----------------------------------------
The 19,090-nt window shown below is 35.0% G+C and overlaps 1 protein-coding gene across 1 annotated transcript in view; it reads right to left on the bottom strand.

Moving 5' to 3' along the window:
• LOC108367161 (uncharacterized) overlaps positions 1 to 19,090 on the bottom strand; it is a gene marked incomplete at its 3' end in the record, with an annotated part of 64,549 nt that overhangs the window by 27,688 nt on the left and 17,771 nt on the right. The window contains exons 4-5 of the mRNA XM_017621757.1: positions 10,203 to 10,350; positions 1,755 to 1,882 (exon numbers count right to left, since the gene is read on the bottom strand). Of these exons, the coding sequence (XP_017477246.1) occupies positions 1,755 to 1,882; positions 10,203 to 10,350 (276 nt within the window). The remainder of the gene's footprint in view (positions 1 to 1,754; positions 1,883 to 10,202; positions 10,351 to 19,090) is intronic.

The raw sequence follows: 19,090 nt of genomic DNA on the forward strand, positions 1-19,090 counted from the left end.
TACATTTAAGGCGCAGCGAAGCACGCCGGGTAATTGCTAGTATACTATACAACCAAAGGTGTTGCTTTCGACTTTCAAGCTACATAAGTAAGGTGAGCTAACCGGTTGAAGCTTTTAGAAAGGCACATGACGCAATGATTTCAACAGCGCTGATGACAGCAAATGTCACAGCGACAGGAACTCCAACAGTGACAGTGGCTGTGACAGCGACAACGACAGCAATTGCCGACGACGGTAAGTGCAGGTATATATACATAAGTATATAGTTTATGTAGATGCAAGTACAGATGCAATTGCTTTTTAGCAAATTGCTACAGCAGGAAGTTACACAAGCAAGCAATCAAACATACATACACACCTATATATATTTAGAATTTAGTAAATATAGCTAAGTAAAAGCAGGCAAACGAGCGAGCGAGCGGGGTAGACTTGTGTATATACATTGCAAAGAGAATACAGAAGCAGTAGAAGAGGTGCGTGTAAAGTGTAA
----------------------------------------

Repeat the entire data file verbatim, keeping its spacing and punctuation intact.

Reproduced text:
The 19,090-nt window shown below is 35.0% G+C and overlaps 1 protein-coding gene across 1 annotated transcript in view; it reads right to left on the bottom strand.

Moving 5' to 3' along the window:
• LOC108367161 (uncharacterized) overlaps positions 1 to 19,090 on the bottom strand; it is a gene marked incomplete at its 3' end in the record, with an annotated part of 64,549 nt that overhangs the window by 27,688 nt on the left and 17,771 nt on the right. The window contains exons 4-5 of the mRNA XM_017621757.1: positions 10,203 to 10,350; positions 1,755 to 1,882 (exon numbers count right to left, since the gene is read on the bottom strand). Of these exons, the coding sequence (XP_017477246.1) occupies positions 1,755 to 1,882; positions 10,203 to 10,350 (276 nt within the window). The remainder of the gene's footprint in view (positions 1 to 1,754; positions 1,883 to 10,202; positions 10,351 to 19,090) is intronic.

The raw sequence follows: 19,090 nt of genomic DNA on the forward strand, positions 1-19,090 counted from the left end.
TACATTTAAGGCGCAGCGAAGCACGCCGGGTAATTGCTAGTATACTATACAACCAAAGGTGTTGCTTTCGACTTTCAAGCTACATAAGTAAGGTGAGCTAACCGGTTGAAGCTTTTAGAAAGGCACATGACGCAATGATTTCAACAGCGCTGATGACAGCAAATGTCACAGCGACAGGAACTCCAACAGTGACAGTGGCTGTGACAGCGACAACGACAGCAATTGCCGACGACGGTAAGTGCAGGTATATATACATAAGTATATAGTTTATGTAGATGCAAGTACAGATGCAATTGCTTTTTAGCAAATTGCTACAGCAGGAAGTTACACAAGCAAGCAATCAAACATACATACACACCTATATATATTTAGAATTTAGTAAATATAGCTAAGTAAAAGCAGGCAAACGAGCGAGCGAGCGGGGTAGACTTGTGTATATACATTGCAAAGAGAATACAGAAGCAGTAGAAGAGGTGCGTGTAAAGTGTAA